Russ: I’m curious how receptive are they to have another person come in. I guess it depends on how far along they are and how confident they are in their ability to execute.
Mike: It really varies. I think when I’m starting a conversation with a startup there’s a lot of ambition to get going right away and I like to understand really what problems they’re trying to solve with what makes them a unique value to whatever market they’re trying to target. For me what I find really most engaging about any of these projects is where the Founders’ history has led them into this challenge. So I try to reserve this idea of just trying to come in and help right away with where does this fit in all of our lives; both the Founder, my own as a company and how it fits in the growth of my company as well as the consumer that they’re ultimately trying to solve this problem for.
Russ: But this also is a business show and I’m sure people are saying how do you – how does Mike make money? You’re not doing this just for help right?
Mike: That’s right. I start with helping others and the model is I fit what the business need is for both the client I’m helping, that partner, or what we need as a company to ensure that we have the runway to grow. The challenge here is that particularly working with startups and they haven’t done this, that runway is very, very important to the success of the company. So in every engagement I try to defer any compensation as much as makes sense for both of us.
So typically I start any engagement focused on what milestone are we trying to meet and how does this fit both of our business needs? What are we trying to do? What is the outcome at the end of this milestone and where do we want to be at that point? So some relationships will be equity based and some will be time and materials based, but I find the best relationships are those that balance all three; time and materials, once a milestone has been achieved as well as equity because it builds that long term sort of partnership that we’re not just in this for our business relationship, we’re here for longer term success.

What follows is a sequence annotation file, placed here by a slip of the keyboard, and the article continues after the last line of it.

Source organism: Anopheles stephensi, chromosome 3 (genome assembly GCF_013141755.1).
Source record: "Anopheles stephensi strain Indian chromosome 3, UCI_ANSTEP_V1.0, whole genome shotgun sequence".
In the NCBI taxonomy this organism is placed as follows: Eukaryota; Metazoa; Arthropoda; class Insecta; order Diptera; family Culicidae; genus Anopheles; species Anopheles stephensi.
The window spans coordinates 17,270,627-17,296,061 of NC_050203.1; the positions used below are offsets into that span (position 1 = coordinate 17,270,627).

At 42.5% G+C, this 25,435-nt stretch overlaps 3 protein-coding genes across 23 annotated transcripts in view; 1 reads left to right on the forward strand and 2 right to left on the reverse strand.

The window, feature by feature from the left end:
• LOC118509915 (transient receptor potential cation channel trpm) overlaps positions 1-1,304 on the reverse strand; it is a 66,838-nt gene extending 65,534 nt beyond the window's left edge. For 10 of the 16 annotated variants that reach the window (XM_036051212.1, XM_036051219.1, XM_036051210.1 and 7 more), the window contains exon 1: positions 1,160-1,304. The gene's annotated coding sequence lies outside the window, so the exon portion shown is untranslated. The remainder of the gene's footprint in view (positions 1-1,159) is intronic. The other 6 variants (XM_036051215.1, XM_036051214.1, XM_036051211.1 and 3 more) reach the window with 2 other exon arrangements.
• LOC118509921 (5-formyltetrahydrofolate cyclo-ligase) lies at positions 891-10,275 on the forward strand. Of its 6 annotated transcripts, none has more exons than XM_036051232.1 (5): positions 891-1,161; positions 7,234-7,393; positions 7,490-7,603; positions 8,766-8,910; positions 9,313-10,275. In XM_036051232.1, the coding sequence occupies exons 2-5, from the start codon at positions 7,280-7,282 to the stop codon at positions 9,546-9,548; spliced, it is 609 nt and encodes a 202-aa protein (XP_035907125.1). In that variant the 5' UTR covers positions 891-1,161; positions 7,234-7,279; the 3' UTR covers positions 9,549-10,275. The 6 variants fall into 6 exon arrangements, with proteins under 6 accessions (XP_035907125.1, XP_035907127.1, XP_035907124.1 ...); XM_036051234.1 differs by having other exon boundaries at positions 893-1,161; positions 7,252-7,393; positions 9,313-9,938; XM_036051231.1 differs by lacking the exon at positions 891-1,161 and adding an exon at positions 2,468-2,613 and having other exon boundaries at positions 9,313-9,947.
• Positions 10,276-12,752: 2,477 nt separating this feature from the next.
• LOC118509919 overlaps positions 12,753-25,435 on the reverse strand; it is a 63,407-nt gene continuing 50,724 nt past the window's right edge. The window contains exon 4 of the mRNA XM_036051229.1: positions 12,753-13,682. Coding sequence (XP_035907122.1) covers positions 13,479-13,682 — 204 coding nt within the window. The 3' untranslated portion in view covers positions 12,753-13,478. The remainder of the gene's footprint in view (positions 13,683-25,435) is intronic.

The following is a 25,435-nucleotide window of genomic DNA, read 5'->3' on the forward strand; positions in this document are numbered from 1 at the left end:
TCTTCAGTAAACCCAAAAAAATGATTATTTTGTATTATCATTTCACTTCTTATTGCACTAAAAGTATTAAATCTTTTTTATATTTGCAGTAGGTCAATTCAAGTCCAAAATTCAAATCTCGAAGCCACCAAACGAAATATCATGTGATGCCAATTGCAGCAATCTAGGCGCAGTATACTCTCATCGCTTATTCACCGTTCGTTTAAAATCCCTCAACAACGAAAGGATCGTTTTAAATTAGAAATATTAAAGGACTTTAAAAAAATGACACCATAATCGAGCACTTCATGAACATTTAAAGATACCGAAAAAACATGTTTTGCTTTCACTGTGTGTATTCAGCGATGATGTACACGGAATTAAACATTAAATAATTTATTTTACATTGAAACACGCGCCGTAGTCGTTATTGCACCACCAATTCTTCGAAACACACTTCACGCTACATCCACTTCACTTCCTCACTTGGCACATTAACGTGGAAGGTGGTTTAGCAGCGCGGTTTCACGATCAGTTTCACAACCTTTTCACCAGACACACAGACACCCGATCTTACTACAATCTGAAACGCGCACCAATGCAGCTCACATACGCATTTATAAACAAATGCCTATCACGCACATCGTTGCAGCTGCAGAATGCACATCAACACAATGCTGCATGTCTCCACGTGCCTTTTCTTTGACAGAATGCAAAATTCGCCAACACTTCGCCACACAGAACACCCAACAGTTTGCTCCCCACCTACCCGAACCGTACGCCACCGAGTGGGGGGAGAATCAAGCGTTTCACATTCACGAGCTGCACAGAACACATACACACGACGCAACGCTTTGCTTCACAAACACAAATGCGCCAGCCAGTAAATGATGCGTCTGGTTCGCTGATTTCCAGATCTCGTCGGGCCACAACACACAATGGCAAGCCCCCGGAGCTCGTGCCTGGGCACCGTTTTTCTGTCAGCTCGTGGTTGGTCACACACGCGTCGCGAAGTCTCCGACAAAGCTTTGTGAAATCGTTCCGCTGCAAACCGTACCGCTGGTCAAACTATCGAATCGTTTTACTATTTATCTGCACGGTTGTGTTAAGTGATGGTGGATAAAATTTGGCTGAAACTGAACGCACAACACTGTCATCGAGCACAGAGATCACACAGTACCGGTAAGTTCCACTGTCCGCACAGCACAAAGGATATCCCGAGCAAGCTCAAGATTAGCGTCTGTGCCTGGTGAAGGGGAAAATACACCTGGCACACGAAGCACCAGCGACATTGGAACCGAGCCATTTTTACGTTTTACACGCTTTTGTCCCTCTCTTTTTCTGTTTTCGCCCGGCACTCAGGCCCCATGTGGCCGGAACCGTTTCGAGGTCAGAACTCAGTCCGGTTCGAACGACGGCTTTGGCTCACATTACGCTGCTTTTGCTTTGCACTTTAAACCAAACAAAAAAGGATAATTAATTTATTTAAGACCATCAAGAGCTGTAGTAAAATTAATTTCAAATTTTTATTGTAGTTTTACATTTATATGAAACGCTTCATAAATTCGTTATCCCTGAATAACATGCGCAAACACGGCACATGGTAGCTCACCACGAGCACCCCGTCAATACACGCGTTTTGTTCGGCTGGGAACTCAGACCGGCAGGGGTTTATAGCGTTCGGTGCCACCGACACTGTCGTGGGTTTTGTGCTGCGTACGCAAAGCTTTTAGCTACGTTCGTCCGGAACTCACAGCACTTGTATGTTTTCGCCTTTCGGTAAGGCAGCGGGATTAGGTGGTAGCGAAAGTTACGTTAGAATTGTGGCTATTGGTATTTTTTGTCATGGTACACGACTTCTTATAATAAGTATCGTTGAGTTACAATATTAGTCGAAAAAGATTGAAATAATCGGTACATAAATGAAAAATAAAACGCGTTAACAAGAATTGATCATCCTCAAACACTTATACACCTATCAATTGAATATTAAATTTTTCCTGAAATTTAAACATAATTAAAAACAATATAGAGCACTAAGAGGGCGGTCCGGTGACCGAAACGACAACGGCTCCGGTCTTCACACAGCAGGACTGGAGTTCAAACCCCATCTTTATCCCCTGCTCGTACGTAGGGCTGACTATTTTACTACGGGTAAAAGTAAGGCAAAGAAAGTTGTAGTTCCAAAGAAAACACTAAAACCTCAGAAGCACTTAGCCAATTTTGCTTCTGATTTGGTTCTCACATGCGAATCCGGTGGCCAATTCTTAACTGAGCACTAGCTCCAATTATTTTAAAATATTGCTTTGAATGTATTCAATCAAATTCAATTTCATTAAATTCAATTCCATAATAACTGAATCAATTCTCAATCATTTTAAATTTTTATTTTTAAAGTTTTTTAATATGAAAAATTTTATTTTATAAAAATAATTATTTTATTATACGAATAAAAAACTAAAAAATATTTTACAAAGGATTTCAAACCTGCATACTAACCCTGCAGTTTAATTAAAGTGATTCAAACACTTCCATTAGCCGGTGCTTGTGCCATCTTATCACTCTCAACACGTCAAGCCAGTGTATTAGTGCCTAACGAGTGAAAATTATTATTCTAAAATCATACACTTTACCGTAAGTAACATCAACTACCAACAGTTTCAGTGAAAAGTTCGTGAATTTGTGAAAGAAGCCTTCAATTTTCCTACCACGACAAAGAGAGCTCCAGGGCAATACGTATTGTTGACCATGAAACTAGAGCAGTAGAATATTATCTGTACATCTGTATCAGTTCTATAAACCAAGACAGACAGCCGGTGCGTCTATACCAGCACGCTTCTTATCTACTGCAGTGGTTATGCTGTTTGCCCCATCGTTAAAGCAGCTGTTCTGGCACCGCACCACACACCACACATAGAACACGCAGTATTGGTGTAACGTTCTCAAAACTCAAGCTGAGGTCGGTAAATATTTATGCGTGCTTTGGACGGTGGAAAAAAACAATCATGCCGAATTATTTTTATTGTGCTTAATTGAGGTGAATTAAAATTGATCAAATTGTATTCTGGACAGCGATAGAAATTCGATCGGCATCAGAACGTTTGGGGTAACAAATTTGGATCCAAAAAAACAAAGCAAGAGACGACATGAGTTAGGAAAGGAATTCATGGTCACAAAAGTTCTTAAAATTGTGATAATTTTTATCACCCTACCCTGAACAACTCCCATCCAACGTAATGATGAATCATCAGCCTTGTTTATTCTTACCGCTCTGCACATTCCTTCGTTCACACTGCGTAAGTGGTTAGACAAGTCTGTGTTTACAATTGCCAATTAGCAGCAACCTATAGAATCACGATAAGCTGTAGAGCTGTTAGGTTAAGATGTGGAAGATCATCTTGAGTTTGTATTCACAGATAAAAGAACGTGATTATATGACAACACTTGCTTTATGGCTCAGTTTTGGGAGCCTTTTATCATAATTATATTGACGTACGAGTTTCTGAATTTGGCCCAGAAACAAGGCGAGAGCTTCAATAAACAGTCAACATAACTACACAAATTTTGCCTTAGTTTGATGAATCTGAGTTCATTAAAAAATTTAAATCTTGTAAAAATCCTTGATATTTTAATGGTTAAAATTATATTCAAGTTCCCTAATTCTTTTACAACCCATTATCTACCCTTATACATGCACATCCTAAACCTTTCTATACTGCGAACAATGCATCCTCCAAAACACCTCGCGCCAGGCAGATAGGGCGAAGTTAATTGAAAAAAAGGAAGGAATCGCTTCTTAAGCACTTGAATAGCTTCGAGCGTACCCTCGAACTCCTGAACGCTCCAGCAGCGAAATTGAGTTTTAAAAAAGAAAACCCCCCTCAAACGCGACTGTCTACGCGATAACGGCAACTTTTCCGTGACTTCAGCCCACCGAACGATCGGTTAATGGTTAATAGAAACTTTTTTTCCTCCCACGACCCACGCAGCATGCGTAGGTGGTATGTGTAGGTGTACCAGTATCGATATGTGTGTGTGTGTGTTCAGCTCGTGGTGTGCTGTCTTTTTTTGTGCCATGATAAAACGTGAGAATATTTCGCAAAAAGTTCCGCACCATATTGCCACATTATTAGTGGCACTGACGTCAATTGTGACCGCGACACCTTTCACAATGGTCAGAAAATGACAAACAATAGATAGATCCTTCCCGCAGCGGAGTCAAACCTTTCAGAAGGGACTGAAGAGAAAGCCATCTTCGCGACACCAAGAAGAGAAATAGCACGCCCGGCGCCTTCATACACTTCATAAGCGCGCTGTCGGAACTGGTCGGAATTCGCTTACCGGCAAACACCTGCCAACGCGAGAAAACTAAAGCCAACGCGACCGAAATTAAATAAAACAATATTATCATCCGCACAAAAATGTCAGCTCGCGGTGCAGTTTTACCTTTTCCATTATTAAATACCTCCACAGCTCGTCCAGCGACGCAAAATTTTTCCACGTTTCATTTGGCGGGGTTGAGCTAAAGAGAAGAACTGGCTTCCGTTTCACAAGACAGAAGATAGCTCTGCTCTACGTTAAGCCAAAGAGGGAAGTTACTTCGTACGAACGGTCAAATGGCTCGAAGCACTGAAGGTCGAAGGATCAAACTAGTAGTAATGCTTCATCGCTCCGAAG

Russ: So how would you describe your success, your return on investment in your time at this stage?
Mike: It’s challenging. So some have gone really well and others we’ve had to renegotiate because experience through the process things change and maybe the expectations aren’t being met in the way that either of us expected. The jury is still out of how well it works but I remain able to be flexible in how I approach these projects.
Russ: So 2, 2 ½ years, I would imagine – unless you were really good or your company’s really good – you haven’t had an exit yet with equity?
Mike: No, I haven’t had an equity exit yet but I knew about a year and a half into it that this could be sustainable. It was hitting that point of okay, I’ve made it this far, I know that there’s a foundation here, that this is repeatable; I can do this. It wasn’t just a one off with this client or this client; this is useful to a lot of others. So part of our strategic plan is how do we now scale this. We’ve demonstrated to ourselves that this works and is valuable to our clients, how do we now grow this so we can help more.
Russ: Cool. Well it’s a real interesting strategy, I thin an expertise that’s needed in lots of startups but you’re going through that startup thing where cash is king too. So I want to stay in touch because I would love to check back in a year or something and see how you’re doing.
Mike: That sounds great Russ.
Russ: All right. Mike, I really appreciate it.
Mike: Thank you.
Russ: You bet. All right and that wraps up my discussion with Mike Hopkins, the Founder and CEO of MakeStuffHappen. And this is The BuisnessMakers Show.